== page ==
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Amnesia Moon

3.49  ·  Rating Details  ·  2,872 Ratings  ·  253 Reviews
Since the war and the bombs, Hatfork is a sick town--full of mutants and sexual deviants. Chaos lives in the projection booth in the abandoned Multiplex, trying to remember his past. With a fur-covered girl named Melinda, Chaos sets out on a journey in pursuit of his missing identity. A stolen love will pull Chaos and Melinda deep into a kaleidoscope of broken reality.
Hardcover, 247 pages
Published September 1st 1995 by Houghton Mifflin
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Jun 28, 2015 Darwin8u rated it liked it  ·  review of another edition
Shelves: 2015
Mad Moon: Furry Road


I've read a bunch of Lethem (and a lot of Philip K Dick), so for me this novel was just a mediocre, road trip, post-apocalpytic PKD remake*. IT had obvious direct PKD references and influences: Eye in the Sky & Dr. Bloodmoney & The Three Stigmata of Palmer Eldritch. PKD is the only one who should really try to be PKD**.

Later Lethem (Motherless Brooklyn & The Fortress of Solitude) & Chronic City) is more confident and sings with his own voice. This one apes an
Throughout the years Jonathan Lethem has made no secret of the high regard that he holds for Philip K. Dick. The MacArthur grant winner has edited and written the introduction for the Library of America anthologies of Dick's work and written several great articles about the mad prophet of science fiction's final descent into paranoia and madness. For all of this though, it wasn't until I picked up one of Lethem's first published novels, Amnesia Moon, that I was able to see just how much the hall ...more
Dec 14, 2013 Jason rated it really liked it  ·  review of another edition
Shelves: read-2013
Be wary of this book. Be aware that for about two thirds of it it will make next to no sense. Be aware that the final chapter, the one in which answers are given, when the plot is made tidy, when we get to breath deep and finally "get" what's going on--that chapter is missing.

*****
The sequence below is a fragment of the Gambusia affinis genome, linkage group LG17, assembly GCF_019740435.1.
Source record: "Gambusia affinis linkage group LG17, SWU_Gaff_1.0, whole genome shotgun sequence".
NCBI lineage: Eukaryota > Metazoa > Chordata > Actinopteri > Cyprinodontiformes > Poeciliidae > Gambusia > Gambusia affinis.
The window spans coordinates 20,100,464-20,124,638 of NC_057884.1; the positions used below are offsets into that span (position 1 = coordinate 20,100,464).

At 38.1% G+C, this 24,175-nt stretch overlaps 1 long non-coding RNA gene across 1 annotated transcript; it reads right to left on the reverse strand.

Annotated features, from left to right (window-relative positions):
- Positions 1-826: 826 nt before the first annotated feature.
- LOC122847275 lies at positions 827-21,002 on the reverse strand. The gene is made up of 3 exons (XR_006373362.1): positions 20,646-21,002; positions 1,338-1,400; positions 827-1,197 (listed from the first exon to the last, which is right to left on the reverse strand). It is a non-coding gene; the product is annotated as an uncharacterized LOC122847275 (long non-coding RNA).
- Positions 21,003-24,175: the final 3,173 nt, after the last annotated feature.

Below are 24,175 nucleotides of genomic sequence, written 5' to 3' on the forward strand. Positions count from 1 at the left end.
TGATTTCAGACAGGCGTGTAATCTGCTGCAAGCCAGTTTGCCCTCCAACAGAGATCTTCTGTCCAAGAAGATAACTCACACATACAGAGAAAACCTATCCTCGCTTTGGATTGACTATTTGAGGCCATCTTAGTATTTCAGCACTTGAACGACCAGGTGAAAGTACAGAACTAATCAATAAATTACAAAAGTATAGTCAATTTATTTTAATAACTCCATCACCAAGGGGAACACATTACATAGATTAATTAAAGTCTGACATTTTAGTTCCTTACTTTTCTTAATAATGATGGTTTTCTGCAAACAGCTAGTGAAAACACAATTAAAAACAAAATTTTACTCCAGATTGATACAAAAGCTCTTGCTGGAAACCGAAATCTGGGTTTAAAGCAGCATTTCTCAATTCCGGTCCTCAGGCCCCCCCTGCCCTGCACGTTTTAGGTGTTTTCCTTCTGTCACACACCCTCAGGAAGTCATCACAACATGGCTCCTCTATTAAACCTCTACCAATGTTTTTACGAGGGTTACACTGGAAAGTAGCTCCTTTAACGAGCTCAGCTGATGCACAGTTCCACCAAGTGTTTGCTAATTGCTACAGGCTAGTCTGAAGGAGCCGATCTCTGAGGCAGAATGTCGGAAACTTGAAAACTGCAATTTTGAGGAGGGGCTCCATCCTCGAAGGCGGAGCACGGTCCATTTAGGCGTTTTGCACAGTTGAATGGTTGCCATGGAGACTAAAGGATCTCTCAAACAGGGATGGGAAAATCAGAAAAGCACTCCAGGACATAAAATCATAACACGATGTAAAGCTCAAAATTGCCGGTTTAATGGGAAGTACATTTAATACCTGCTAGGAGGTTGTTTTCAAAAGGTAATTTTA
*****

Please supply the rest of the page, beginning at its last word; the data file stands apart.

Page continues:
Chaos lives in a future America after the bombs have dropped, living among mutants in an abandoned theater, afraid to sleep because then he will be forced to dream the dreams of the petty tyrant who rules this land. When he
Jun 25, 2015 Petra rated it really liked it  ·  review of another edition
Shelves: just-fun
Loved it! What a zany dream-world! Where do dreams and reality collide? How can one tell in which state one is in? What if one's dreams collide with another's dreams? Can one stop dreaming to live reality? What's reality?
This book is surreal, which makes it incredibly interesting and entertaining. Chaos moves from one dream state to another, trying to figure things out. The world has changed. Where did he come from? How can he find out? Who can he believe? What's real? As he struggles to make s

I really do not know what to make of this one -- it's bizarre and disjointed, with no clear message or even plot. But . . .

There are parts here that seem allegorical (sometimes heavy handedly so) -- broad statements on American life. Intentional? Or am I just desperate to find some kind of meaning? I really couldn't say.

So it's a challenging, frustrating story. I wish I could say that I liked it, but I just can't. It's unusual for me to find a book that is just too weird, but this one is definit
Each chapter we learn more about Chaos' world yet each chapter we know less. Amnesia Moon is a trippy dystopian novel that follows around Chaos, a movie theater dwelling survivor, in his trek to find what is wrong with the world, and what is wrong with his memories. Lethem effectively throws us into a weird place with memories that can't quite be counted on and situations that take a few paragraphs to start making sense. The characters are all well defined (when appropriate) and I was always int ...more
Althea Ann
Since I just re-read 'Motherless Brooklyn' I thought I'd get around to reading the sci-fi book of Lethem's that's been sitting on my shelf. Unfortunately, I didn't like it nearly so much.